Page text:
My only objection to the ads behind the plate is when they put up the green screens and have ads that can only be seen on TV, not at the park. To me, that's manufactured and phony. Fans may dislike ads behind the plate in general, and they have a legitimate point of view, but if they must be there then I want them to be real ads that can be seen when you're in the ballpark, not technological gewgaws.
"I'm Rick Harrison, and this is my pawn shop."
I don't necessarily have a problem with these changes either. If anything, my bone of contention is that over the years, the Cubs have often sold themselves to the public as a team that "wouldn't resort to such tactics" to "keep up with the Joneses". They promoted themselves as a team and franchise that says it keeps the "classic" and "traditional" aspects of the game while the other teams go with all the modern stuff.
Not to mention, there has been over the last few years a sort of snobbish attitude among many Cubs fans here in Chicago that comes from their ballpark's popularity. In other words, while U.S. Cellular Field and other places use ads on the wall and other modern "bells and whistles", Wrigley's been keeping with its "traditional baseball theme" while incorporating "modern vices" like those I've mentioned. In fact, Wrigley's traditionalism is such a big deal here, that when Under Armour bought the rights to put its logo on the outfield doors, there was a sense of angst and aghast among some of the Cubbie faithful. It was like, "how dare they sell out Wrigley's tradition to put some ads on the wall?!?!?!?!?" Or..."how dare they even think about rebuilding the bleachers", or "how dare they add new seats to the bleachers or behind home plate?!?!?!?!?" It's as if any kind of change is met with such angst that its front page news. That's why the Under Armour story and the recent news of Wrigley's field renovation are such big items here.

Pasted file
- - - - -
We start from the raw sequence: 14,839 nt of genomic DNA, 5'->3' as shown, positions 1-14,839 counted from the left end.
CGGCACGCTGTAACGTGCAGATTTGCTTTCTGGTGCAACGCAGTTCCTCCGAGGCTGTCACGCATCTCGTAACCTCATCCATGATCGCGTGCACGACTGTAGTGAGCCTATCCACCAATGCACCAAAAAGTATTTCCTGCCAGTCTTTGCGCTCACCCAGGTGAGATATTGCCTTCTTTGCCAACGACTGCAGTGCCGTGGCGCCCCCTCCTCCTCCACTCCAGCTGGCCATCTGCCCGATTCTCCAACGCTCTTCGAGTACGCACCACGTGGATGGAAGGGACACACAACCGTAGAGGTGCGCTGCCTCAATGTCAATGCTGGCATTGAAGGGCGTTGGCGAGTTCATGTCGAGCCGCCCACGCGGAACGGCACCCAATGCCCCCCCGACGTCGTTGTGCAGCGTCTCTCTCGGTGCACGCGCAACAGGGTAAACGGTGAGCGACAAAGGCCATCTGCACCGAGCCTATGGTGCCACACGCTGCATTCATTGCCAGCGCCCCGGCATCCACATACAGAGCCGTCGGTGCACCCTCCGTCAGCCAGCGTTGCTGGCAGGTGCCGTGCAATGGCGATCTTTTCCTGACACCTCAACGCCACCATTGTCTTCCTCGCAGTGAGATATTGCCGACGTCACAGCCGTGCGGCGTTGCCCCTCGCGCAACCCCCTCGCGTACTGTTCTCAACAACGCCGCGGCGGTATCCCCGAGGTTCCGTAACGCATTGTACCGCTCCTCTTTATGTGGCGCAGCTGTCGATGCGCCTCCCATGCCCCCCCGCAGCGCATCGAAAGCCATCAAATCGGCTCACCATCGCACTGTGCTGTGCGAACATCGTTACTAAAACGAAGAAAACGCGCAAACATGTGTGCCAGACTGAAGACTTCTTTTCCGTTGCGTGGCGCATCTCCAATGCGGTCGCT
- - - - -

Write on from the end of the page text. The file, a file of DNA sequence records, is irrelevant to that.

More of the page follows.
I can also understand how you feel about those "TV only ads" that Fox and ESPN use in their broadcasts. They can be annoying, especially if you're watching games in HD. However, I understand it's all about generating revenue. So I don't let it bother me. The game itself doesn't depend on sponsors...the networks, teams, and league do. Someone has to pay for all those super-high salaries, don't they?